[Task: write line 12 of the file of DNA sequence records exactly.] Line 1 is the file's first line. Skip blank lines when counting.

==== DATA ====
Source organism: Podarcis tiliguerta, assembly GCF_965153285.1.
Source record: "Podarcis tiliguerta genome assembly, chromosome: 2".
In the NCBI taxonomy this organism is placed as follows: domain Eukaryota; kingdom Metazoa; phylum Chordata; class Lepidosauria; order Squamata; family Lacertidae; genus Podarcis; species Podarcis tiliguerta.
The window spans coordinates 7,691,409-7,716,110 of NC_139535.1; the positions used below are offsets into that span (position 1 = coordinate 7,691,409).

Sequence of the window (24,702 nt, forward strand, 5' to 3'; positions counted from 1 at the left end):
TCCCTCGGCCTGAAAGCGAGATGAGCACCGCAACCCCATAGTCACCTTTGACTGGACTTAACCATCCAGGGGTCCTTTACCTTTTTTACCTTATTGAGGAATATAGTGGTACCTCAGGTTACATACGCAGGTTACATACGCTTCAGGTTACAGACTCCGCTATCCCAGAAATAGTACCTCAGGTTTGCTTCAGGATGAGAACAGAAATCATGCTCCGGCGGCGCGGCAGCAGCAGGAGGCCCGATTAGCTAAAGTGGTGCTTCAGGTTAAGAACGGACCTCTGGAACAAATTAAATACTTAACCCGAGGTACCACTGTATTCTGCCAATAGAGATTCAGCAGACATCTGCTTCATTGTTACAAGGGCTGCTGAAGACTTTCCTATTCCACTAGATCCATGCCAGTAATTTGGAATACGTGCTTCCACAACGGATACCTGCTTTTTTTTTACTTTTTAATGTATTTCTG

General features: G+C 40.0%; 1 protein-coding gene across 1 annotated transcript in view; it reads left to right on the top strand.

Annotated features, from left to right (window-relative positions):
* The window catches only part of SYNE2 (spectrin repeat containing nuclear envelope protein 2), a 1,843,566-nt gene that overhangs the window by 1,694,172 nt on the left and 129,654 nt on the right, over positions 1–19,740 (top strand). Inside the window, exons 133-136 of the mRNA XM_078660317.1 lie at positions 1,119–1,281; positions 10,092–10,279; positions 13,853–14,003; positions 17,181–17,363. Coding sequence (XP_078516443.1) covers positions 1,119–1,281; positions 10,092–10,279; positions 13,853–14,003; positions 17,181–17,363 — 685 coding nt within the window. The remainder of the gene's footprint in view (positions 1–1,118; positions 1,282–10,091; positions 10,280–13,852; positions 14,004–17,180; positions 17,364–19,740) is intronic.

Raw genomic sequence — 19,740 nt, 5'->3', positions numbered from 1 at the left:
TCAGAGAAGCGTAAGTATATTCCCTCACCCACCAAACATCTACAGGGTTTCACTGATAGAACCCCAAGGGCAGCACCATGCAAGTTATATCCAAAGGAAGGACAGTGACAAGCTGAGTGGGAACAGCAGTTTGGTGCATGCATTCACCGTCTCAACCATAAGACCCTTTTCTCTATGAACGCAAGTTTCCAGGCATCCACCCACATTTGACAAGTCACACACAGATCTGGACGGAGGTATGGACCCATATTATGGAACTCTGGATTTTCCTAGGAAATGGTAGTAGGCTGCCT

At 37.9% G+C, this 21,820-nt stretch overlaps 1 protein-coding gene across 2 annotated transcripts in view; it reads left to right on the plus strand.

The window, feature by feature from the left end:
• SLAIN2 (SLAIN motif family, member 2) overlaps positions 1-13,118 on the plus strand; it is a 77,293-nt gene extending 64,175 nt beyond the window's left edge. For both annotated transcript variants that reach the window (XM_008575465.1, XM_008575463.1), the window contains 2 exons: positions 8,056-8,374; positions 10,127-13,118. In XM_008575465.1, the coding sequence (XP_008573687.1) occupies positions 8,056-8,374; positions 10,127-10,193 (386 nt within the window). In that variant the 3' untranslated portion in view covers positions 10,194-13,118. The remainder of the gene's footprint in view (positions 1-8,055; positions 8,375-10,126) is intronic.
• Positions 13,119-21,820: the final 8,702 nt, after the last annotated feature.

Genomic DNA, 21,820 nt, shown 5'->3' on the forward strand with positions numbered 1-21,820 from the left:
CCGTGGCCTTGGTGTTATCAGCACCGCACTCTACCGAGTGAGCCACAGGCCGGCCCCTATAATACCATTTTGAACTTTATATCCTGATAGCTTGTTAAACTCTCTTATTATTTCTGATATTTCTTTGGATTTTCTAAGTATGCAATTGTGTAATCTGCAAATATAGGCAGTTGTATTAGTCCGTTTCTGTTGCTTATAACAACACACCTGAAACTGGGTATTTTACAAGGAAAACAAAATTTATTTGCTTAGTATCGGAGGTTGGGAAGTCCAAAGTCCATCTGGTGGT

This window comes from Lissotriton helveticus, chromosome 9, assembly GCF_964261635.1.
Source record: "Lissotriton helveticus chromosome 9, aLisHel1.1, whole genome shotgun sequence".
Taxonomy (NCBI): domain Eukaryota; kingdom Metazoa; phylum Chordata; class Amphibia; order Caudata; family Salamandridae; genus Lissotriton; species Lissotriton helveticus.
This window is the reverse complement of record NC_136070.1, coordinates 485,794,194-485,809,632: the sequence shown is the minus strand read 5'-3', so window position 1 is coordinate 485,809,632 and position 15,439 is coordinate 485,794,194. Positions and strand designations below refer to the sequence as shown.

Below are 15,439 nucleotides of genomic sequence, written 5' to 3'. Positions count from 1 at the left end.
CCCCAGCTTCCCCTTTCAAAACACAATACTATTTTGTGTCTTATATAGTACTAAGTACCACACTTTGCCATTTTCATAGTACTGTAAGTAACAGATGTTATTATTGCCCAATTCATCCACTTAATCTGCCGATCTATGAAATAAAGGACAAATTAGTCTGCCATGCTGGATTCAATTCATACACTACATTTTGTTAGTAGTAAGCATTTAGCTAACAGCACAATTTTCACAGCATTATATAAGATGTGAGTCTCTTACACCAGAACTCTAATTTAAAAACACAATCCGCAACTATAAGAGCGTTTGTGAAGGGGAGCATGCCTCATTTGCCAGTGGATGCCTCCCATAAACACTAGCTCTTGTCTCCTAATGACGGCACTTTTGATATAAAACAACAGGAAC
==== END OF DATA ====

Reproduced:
At 37.9% G+C, this 21,820-nt stretch overlaps 1 protein-coding gene across 2 annotated transcripts in view; it reads left to right on the plus strand.